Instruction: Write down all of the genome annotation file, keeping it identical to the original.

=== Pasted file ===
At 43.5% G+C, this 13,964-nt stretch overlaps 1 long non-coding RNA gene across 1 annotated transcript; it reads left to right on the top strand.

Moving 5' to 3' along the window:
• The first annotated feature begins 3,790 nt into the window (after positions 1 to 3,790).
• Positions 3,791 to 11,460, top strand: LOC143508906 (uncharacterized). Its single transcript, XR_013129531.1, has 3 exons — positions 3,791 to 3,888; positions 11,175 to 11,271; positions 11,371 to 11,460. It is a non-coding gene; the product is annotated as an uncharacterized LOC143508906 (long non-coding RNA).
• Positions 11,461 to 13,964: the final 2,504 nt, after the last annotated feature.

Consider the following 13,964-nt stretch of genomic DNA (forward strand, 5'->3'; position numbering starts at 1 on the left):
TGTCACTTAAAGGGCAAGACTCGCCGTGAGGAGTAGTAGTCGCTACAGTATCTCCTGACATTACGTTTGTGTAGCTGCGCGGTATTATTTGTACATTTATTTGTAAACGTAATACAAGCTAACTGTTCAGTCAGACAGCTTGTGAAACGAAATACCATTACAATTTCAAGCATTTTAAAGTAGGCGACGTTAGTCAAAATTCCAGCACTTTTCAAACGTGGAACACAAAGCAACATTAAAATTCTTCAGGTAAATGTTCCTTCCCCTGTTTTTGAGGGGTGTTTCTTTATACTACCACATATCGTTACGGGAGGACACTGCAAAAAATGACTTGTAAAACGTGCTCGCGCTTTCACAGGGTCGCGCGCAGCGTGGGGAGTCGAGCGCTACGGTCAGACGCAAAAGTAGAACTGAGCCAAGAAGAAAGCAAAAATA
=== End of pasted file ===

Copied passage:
At 43.5% G+C, this 13,964-nt stretch overlaps 1 long non-coding RNA gene across 1 annotated transcript; it reads left to right on the top strand.

Moving 5' to 3' along the window:
• The first annotated feature begins 3,790 nt into the window (after positions 1 to 3,790).
• Positions 3,791 to 11,460, top strand: LOC143508906 (uncharacterized). Its single transcript, XR_013129531.1, has 3 exons — positions 3,791 to 3,888; positions 11,175 to 11,271; positions 11,371 to 11,460. It is a non-coding gene; the product is annotated as an uncharacterized LOC143508906 (long non-coding RNA).
• Positions 11,461 to 13,964: the final 2,504 nt, after the last annotated feature.

Consider the following 13,964-nt stretch of genomic DNA (forward strand, 5'->3'; position numbering starts at 1 on the left):
TGTCACTTAAAGGGCAAGACTCGCCGTGAGGAGTAGTAGTCGCTACAGTATCTCCTGACATTACGTTTGTGTAGCTGCGCGGTATTATTTGTACATTTATTTGTAAACGTAATACAAGCTAACTGTTCAGTCAGACAGCTTGTGAAACGAAATACCATTACAATTTCAAGCATTTTAAAGTAGGCGACGTTAGTCAAAATTCCAGCACTTTTCAAACGTGGAACACAAAGCAACATTAAAATTCTTCAGGTAAATGTTCCTTCCCCTGTTTTTGAGGGGTGTTTCTTTATACTACCACATATCGTTACGGGAGGACACTGCAAAAAATGACTTGTAAAACGTGCTCGCGCTTTCACAGGGTCGCGCGCAGCGTGGGGAGTCGAGCGCTACGGTCAGACGCAAAAGTAGAACTGAGCCAAGAAGAAAGCAAAAATA